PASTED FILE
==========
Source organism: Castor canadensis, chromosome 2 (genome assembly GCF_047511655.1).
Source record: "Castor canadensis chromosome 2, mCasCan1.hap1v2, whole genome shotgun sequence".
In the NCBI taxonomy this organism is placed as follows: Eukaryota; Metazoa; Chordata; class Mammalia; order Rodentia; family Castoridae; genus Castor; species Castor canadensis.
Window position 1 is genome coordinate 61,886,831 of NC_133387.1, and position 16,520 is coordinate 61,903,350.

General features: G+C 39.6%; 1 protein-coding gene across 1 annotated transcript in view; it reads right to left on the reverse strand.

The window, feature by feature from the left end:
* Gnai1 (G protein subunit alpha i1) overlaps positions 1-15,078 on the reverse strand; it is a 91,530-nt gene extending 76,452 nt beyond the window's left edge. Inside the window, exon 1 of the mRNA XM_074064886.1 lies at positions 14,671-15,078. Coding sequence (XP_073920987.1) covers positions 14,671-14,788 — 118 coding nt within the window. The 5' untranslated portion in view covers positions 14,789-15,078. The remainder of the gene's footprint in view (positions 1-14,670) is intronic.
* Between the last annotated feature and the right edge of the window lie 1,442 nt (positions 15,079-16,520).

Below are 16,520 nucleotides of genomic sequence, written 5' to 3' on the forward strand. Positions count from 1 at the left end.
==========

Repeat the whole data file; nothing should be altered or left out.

Source organism: Castor canadensis, chromosome 2 (genome assembly GCF_047511655.1).
Source record: "Castor canadensis chromosome 2, mCasCan1.hap1v2, whole genome shotgun sequence".
In the NCBI taxonomy this organism is placed as follows: Eukaryota; Metazoa; Chordata; class Mammalia; order Rodentia; family Castoridae; genus Castor; species Castor canadensis.
Window position 1 is genome coordinate 61,886,831 of NC_133387.1, and position 16,520 is coordinate 61,903,350.

General features: G+C 39.6%; 1 protein-coding gene across 1 annotated transcript in view; it reads right to left on the reverse strand.

The window, feature by feature from the left end:
* Gnai1 (G protein subunit alpha i1) overlaps positions 1-15,078 on the reverse strand; it is a 91,530-nt gene extending 76,452 nt beyond the window's left edge. Inside the window, exon 1 of the mRNA XM_074064886.1 lies at positions 14,671-15,078. Coding sequence (XP_073920987.1) covers positions 14,671-14,788 — 118 coding nt within the window. The 5' untranslated portion in view covers positions 14,789-15,078. The remainder of the gene's footprint in view (positions 1-14,670) is intronic.
* Between the last annotated feature and the right edge of the window lie 1,442 nt (positions 15,079-16,520).

Below are 16,520 nucleotides of genomic sequence, written 5' to 3' on the forward strand. Positions count from 1 at the left end.